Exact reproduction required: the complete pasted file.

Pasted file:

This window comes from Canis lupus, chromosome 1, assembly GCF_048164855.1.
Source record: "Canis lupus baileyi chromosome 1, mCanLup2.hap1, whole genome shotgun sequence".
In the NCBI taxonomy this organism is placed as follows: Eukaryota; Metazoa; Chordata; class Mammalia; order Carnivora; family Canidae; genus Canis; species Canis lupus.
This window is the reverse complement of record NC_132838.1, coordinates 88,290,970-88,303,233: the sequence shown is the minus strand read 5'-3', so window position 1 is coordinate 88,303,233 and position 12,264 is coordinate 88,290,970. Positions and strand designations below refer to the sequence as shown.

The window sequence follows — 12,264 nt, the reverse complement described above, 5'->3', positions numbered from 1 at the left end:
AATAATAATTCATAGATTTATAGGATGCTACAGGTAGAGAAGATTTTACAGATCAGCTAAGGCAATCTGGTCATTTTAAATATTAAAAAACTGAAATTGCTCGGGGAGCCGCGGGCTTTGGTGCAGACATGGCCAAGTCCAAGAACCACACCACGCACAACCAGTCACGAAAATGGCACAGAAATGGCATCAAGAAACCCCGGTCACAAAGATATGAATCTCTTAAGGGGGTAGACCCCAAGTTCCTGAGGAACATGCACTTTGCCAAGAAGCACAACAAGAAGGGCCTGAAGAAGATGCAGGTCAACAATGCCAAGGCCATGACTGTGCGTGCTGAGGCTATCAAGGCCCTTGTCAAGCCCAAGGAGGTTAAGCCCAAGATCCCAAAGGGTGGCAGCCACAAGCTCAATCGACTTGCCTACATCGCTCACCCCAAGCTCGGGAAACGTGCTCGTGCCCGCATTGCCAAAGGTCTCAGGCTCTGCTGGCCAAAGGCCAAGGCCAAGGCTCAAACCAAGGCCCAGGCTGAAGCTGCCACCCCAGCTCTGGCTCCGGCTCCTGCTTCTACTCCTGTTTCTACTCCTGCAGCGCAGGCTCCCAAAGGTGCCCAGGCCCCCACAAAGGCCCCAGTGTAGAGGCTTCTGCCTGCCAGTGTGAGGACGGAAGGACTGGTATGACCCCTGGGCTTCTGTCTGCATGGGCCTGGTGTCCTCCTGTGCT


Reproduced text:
This window comes from Canis lupus, chromosome 1, assembly GCF_048164855.1.
Source record: "Canis lupus baileyi chromosome 1, mCanLup2.hap1, whole genome shotgun sequence".
In the NCBI taxonomy this organism is placed as follows: Eukaryota; Metazoa; Chordata; class Mammalia; order Carnivora; family Canidae; genus Canis; species Canis lupus.
This window is the reverse complement of record NC_132838.1, coordinates 88,290,970-88,303,233: the sequence shown is the minus strand read 5'-3', so window position 1 is coordinate 88,303,233 and position 12,264 is coordinate 88,290,970. Positions and strand designations below refer to the sequence as shown.

The window sequence follows — 12,264 nt, the reverse complement described above, 5'->3', positions numbered from 1 at the left end:
AATAATAATTCATAGATTTATAGGATGCTACAGGTAGAGAAGATTTTACAGATCAGCTAAGGCAATCTGGTCATTTTAAATATTAAAAAACTGAAATTGCTCGGGGAGCCGCGGGCTTTGGTGCAGACATGGCCAAGTCCAAGAACCACACCACGCACAACCAGTCACGAAAATGGCACAGAAATGGCATCAAGAAACCCCGGTCACAAAGATATGAATCTCTTAAGGGGGTAGACCCCAAGTTCCTGAGGAACATGCACTTTGCCAAGAAGCACAACAAGAAGGGCCTGAAGAAGATGCAGGTCAACAATGCCAAGGCCATGACTGTGCGTGCTGAGGCTATCAAGGCCCTTGTCAAGCCCAAGGAGGTTAAGCCCAAGATCCCAAAGGGTGGCAGCCACAAGCTCAATCGACTTGCCTACATCGCTCACCCCAAGCTCGGGAAACGTGCTCGTGCCCGCATTGCCAAAGGTCTCAGGCTCTGCTGGCCAAAGGCCAAGGCCAAGGCTCAAACCAAGGCCCAGGCTGAAGCTGCCACCCCAGCTCTGGCTCCGGCTCCTGCTTCTACTCCTGTTTCTACTCCTGCAGCGCAGGCTCCCAAAGGTGCCCAGGCCCCCACAAAGGCCCCAGTGTAGAGGCTTCTGCCTGCCAGTGTGAGGACGGAAGGACTGGTATGACCCCTGGGCTTCTGTCTGCATGGGCCTGGTGTCCTCCTGTGCT